What is Cataract?
A cataract is a clouding of the eye's lens that affects vision. Most cataracts are related to aging. By age 80, more than half of all Americans either have a cataract or have had cataract surgery. A cataract can occur in either or both eyes. It cannot spread from one eye to the other.
Are there other types of cataracts?
Yes. Although most cataracts are related to aging, there are other types of cataract:
- Secondary cataract. Cataracts that form after surgery for other eye problems, such as glaucoma. Cataracts also can develop in people who have other health problems, such as diabetes, or steroid use.
- Traumatic cataract. Cataracts can develop after an eye injury, sometimes years later.
- Congenital cataract. Some individuals are born with cataracts or develop them in childhood, often in both eyes. These cataracts may be so small that they do not affect vision. If they do, the lenses may need to be removed.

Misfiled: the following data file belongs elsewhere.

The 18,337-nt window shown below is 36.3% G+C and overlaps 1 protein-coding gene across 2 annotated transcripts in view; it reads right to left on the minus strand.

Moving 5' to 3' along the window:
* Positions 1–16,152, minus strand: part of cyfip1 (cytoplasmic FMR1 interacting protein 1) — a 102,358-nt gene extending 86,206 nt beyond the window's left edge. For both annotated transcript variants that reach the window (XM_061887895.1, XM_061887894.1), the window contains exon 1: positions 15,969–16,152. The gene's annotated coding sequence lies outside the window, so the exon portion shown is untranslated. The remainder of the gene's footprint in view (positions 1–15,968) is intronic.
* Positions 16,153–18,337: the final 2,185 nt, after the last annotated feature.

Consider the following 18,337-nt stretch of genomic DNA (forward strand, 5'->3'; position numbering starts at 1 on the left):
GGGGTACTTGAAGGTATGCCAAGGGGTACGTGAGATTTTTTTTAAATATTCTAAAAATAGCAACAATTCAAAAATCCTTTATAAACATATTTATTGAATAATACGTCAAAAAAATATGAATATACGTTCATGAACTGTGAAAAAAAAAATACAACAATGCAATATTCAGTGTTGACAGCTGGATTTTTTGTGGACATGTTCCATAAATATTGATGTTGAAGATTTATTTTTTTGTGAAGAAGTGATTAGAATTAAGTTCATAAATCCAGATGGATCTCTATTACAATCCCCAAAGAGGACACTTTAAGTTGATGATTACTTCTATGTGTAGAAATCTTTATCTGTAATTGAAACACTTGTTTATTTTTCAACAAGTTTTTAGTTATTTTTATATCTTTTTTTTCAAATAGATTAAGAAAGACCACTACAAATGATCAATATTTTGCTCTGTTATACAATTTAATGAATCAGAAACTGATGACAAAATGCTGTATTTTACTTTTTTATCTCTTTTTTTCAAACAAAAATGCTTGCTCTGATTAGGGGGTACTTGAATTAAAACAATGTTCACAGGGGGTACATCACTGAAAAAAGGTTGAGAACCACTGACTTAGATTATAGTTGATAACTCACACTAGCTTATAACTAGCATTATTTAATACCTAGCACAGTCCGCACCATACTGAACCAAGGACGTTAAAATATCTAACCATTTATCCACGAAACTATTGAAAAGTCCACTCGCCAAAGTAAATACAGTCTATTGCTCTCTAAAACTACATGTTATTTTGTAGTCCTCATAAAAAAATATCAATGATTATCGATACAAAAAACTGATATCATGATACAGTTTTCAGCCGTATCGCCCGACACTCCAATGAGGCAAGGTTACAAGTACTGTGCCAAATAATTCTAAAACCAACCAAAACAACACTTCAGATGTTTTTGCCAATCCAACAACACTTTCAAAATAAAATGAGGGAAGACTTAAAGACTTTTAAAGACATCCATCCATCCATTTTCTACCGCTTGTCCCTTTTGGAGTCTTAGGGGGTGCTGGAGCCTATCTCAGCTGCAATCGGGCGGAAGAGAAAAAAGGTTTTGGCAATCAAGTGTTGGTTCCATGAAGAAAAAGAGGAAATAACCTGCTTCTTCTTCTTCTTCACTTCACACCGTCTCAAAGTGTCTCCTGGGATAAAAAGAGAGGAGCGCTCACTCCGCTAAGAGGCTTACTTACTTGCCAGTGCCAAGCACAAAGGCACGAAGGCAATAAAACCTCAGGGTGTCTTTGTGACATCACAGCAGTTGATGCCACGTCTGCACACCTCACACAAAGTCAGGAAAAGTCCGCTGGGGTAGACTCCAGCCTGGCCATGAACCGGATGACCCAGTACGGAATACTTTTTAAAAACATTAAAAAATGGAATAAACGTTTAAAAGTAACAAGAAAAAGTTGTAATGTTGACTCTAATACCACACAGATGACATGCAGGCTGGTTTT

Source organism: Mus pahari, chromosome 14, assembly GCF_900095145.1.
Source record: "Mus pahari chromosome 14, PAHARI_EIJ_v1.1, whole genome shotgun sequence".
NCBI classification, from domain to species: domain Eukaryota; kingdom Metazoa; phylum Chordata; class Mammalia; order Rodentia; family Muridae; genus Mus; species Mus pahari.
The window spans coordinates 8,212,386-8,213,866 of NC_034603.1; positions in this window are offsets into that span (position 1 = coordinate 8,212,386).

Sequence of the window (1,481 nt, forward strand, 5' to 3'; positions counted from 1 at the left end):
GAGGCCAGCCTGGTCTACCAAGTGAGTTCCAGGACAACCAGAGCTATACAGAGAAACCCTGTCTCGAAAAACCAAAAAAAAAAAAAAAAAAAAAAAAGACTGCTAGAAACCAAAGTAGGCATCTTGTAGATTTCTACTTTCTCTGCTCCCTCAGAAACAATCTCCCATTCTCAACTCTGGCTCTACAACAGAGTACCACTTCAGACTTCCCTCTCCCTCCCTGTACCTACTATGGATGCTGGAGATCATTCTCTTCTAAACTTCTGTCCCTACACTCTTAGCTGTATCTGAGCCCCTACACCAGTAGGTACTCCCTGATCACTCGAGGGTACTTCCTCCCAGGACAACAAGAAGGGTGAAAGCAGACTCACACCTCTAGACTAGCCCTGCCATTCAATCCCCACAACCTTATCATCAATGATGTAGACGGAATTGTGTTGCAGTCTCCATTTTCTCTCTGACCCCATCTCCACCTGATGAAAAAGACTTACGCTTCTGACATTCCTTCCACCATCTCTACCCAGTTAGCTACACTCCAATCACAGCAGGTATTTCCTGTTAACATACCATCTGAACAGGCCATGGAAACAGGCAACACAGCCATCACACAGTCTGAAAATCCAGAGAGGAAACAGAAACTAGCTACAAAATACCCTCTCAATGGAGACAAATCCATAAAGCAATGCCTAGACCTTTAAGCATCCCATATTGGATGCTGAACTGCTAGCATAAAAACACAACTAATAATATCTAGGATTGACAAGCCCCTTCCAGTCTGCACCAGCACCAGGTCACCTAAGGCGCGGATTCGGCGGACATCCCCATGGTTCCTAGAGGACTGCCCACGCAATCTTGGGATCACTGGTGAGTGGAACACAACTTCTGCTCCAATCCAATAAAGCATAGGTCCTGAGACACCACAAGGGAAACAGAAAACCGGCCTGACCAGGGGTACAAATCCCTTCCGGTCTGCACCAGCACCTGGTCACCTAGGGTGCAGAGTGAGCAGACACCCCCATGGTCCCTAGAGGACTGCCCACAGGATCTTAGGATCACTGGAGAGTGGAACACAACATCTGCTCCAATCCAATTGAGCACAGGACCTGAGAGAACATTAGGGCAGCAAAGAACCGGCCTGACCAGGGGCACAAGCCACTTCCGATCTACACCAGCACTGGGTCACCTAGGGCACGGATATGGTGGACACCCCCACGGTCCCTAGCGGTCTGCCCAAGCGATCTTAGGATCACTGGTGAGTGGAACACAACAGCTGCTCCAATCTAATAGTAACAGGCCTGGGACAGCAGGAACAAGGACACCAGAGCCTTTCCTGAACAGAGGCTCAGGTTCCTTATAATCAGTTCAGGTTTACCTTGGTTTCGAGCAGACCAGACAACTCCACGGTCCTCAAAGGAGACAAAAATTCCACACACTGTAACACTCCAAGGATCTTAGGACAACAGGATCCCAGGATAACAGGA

- Radiation cataract. Cataracts developed after radiation exposure
How are Cataracts Treated?
Cataracts can be removed surgically.The surgeon makes a tiny incision and inserts a long, thin instrument that breaks up the cloudy lens with ultrasound waves and suctions the pieces out of the eye. A clear plastic lens is then placed in the eye. The incision is so small that stitches usually are not needed